Jim here with another exciting edition of Weird Wednesday. You know, each time I say "weird," I don't always mean the same thing. Sometimes "weird" means odd or strange. Other times it means funny or ironic. It might also mean unusual or out-of-the-ordinary. Come to think of it, the definition of weird is also weird.
Today, I was thinking about an old friend, Jim Banholzer. He lived next door to Wendi and me when we first moved to the D.C. area in 1991. We all lived in a small "garden apartment" complex in Falls Church, Virginia. Our roommate at the time worked as a leasing agent there, which qualified us for a decent rental discount. I think we paid $800 or so for the place, an upscale 2-bedroom townhome close to the community pool. Jim lived next door with one of the more unstable people I've ever met (and, trust me, that's saying something).
(Note: This is a closely-related piece to an earlier post ?entitled "Practice Is Your Key to Going Raw." I'll include a link to that article, below.* This one focuses more on recognizing your current level of progress.)
These days, I spend most of my free time cleaning up our fixer-upper home in Portland, so I haven't been going to the gym or regularly running as I had in the past. ?Hopefully, the house work is sufficient physical activity for me -- it sure does generate an appetite most days!
Many people have asked us about the Raw Spirit Festival (RSF): What is it? When is it? Where is it? Will we be going ? So, we wanted to take a moment to answer those questions.
Jim here with another Weird Wednesday.
Recently, at the store, I came across a little plastic tool, priced at $1.49. It was an orange peeler. I'd never heard of such a thing. As someone who eats about 20 oranges/week, I was intrigued. Do you mean to tell me, I thought, that my days of laboriously de-skinning oranges would disappear (those trips to the company bathroom to remove the orange pulp from my fingernails!)?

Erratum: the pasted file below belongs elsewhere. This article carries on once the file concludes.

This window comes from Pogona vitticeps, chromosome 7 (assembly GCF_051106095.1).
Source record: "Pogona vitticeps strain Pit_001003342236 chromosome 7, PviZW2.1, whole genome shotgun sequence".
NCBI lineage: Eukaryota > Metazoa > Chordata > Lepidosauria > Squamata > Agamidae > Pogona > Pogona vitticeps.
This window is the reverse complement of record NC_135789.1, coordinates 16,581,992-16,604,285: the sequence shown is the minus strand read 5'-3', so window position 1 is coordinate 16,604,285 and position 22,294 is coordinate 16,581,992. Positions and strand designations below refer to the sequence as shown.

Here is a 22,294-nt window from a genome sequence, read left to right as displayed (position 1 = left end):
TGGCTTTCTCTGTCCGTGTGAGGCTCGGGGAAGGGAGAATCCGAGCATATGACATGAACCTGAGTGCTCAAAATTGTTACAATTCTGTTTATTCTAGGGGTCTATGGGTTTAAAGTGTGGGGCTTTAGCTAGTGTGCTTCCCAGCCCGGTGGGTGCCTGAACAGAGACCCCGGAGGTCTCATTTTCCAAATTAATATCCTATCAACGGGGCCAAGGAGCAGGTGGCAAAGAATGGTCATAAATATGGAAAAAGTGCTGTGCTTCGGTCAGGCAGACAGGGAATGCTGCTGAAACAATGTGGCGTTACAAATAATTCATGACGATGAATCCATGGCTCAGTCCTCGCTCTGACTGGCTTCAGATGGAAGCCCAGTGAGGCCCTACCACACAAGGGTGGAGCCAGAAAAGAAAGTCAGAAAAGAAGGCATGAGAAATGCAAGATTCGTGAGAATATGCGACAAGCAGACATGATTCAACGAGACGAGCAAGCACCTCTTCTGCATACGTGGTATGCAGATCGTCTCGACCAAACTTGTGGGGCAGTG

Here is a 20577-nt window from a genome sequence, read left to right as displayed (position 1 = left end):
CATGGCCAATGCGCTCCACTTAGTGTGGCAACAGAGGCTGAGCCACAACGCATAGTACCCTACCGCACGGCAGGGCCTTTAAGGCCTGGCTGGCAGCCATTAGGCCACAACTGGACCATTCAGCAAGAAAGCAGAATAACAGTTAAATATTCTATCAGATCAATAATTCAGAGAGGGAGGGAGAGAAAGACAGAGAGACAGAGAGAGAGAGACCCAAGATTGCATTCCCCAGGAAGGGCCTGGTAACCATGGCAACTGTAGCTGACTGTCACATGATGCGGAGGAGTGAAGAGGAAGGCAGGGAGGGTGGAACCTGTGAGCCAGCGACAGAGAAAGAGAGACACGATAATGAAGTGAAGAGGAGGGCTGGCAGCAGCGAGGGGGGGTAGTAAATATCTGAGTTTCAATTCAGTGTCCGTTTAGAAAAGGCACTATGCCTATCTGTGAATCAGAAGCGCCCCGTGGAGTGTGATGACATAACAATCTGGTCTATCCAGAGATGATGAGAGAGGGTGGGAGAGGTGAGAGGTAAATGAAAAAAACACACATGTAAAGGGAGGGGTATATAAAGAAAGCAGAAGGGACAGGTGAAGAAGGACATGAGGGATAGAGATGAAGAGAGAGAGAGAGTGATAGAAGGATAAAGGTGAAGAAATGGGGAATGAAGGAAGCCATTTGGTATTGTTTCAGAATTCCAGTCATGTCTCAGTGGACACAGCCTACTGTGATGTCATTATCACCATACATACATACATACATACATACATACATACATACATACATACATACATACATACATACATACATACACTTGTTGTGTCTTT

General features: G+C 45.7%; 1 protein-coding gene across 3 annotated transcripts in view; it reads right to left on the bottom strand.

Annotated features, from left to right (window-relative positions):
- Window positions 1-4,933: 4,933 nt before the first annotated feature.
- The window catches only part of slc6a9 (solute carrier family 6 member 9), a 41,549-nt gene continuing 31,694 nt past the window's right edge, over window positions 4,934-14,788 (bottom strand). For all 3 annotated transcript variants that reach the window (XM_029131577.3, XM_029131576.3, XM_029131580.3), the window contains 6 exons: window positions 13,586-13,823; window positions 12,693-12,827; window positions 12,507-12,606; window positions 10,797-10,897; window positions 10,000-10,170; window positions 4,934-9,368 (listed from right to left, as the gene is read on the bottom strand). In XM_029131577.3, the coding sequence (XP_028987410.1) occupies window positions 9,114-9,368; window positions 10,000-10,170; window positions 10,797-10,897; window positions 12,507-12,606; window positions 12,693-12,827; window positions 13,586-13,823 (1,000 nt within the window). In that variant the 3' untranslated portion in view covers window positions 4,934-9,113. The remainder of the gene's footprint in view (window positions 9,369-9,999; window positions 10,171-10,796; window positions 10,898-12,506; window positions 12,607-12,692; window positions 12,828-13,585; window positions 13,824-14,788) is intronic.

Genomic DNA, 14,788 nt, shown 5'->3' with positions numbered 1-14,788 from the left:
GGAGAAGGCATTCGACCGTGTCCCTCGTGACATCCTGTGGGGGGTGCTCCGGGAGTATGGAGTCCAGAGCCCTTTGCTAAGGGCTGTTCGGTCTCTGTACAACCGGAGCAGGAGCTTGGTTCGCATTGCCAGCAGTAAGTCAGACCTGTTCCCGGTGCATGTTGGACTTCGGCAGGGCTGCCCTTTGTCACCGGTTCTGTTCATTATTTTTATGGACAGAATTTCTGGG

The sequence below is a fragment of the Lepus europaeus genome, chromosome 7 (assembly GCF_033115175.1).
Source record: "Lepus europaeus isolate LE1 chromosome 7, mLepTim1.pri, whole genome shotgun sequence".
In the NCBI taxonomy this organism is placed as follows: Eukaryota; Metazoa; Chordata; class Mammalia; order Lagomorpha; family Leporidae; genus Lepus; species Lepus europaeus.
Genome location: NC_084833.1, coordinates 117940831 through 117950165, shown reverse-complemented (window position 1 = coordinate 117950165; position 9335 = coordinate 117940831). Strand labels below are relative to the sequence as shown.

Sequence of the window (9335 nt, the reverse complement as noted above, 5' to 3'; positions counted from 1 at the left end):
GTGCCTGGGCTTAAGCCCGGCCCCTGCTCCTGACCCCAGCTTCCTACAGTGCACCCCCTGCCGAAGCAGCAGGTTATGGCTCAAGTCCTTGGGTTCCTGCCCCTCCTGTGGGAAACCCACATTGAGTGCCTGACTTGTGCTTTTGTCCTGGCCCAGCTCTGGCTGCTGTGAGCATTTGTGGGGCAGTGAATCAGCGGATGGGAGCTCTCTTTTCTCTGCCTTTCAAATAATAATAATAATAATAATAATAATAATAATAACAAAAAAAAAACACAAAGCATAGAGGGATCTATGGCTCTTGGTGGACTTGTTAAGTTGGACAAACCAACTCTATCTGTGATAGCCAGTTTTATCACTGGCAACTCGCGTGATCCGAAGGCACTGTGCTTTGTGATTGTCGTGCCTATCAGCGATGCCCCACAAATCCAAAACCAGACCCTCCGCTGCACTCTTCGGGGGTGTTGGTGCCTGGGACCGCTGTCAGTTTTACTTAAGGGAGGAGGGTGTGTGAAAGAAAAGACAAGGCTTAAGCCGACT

What's Valentine's Day without a little "Smooth Love," right ??Here's how we created this simple, creamy delicious, smoothie:
Blend in your high-speed blender until smooth ... and share with a loved one! Happy Valentines Day, everyone!
Hi everyone! ?We wanted to announce plans for a raw food picnic / potluck / meetup next Saturday, September 19th, at noon, in Berkeley Springs, WV at Berkeley Springs State Park (link to map), a wonderful natural healing destination about half-way between Pittsburgh and D.C. Wendi was just talking with Rawbin from the Capital Area (D.C.) raw food meetup and we all thought that a combo Pittsburgh / D.C. meetup might be fun. So, we all planned something right on the spot!
Berkeley Springs is a really nice (but small) public park in West Virginia about half-way between Pittsburgh and D.C.I traveled there a few weeks back with Melissa, Dave, Ella, and Bethany on the way to Raw Spririt East. We had a super time soaking in the spring water and checking out all of the cool alternative shops. (I did a write-up here on Pure Jeevan a few weeks ago and posted some video of the place).